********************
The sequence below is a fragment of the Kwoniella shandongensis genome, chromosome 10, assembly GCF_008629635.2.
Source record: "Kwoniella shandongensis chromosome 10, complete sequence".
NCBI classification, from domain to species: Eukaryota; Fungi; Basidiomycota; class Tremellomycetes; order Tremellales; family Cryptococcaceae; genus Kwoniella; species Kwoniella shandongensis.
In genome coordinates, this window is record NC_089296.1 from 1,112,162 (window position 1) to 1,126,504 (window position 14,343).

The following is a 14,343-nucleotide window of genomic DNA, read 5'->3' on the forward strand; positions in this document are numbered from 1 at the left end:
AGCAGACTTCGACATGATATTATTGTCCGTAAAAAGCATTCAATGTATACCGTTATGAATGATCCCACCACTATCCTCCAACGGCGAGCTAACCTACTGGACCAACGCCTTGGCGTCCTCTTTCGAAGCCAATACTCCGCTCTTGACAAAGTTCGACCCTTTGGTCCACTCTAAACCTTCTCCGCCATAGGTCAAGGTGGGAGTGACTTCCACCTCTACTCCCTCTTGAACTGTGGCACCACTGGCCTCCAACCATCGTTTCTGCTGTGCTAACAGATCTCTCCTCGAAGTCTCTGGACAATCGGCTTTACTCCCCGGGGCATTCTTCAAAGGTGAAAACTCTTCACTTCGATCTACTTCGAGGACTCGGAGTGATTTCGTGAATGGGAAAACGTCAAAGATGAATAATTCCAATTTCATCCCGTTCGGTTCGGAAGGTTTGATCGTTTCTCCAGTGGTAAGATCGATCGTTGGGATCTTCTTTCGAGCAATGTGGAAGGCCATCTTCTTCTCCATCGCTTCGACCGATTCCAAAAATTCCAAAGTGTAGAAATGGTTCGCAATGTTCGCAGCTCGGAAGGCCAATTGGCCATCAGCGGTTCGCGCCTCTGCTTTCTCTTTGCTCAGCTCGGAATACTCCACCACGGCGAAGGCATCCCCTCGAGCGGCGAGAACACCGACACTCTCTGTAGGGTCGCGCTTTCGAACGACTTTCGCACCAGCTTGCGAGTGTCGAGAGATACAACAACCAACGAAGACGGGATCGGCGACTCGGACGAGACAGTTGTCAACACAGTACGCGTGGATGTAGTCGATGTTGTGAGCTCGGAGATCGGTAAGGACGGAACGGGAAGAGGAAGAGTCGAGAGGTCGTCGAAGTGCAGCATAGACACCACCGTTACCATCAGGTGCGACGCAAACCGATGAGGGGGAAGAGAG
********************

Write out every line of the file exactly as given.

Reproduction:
The sequence below is a fragment of the Kwoniella shandongensis genome, chromosome 10, assembly GCF_008629635.2.
Source record: "Kwoniella shandongensis chromosome 10, complete sequence".
NCBI classification, from domain to species: Eukaryota; Fungi; Basidiomycota; class Tremellomycetes; order Tremellales; family Cryptococcaceae; genus Kwoniella; species Kwoniella shandongensis.
In genome coordinates, this window is record NC_089296.1 from 1,112,162 (window position 1) to 1,126,504 (window position 14,343).

The following is a 14,343-nucleotide window of genomic DNA, read 5'->3' on the forward strand; positions in this document are numbered from 1 at the left end:
AGCAGACTTCGACATGATATTATTGTCCGTAAAAAGCATTCAATGTATACCGTTATGAATGATCCCACCACTATCCTCCAACGGCGAGCTAACCTACTGGACCAACGCCTTGGCGTCCTCTTTCGAAGCCAATACTCCGCTCTTGACAAAGTTCGACCCTTTGGTCCACTCTAAACCTTCTCCGCCATAGGTCAAGGTGGGAGTGACTTCCACCTCTACTCCCTCTTGAACTGTGGCACCACTGGCCTCCAACCATCGTTTCTGCTGTGCTAACAGATCTCTCCTCGAAGTCTCTGGACAATCGGCTTTACTCCCCGGGGCATTCTTCAAAGGTGAAAACTCTTCACTTCGATCTACTTCGAGGACTCGGAGTGATTTCGTGAATGGGAAAACGTCAAAGATGAATAATTCCAATTTCATCCCGTTCGGTTCGGAAGGTTTGATCGTTTCTCCAGTGGTAAGATCGATCGTTGGGATCTTCTTTCGAGCAATGTGGAAGGCCATCTTCTTCTCCATCGCTTCGACCGATTCCAAAAATTCCAAAGTGTAGAAATGGTTCGCAATGTTCGCAGCTCGGAAGGCCAATTGGCCATCAGCGGTTCGCGCCTCTGCTTTCTCTTTGCTCAGCTCGGAATACTCCACCACGGCGAAGGCATCCCCTCGAGCGGCGAGAACACCGACACTCTCTGTAGGGTCGCGCTTTCGAACGACTTTCGCACCAGCTTGCGAGTGTCGAGAGATACAACAACCAACGAAGACGGGATCGGCGACTCGGACGAGACAGTTGTCAACACAGTACGCGTGGATGTAGTCGATGTTGTGAGCTCGGAGATCGGTAAGGACGGAACGGGAAGAGGAAGAGTCGAGAGGTCGTCGAAGTGCAGCATAGACACCACCGTTACCATCAGGTGCGACGCAAACCGATGAGGGGGAAGAGAG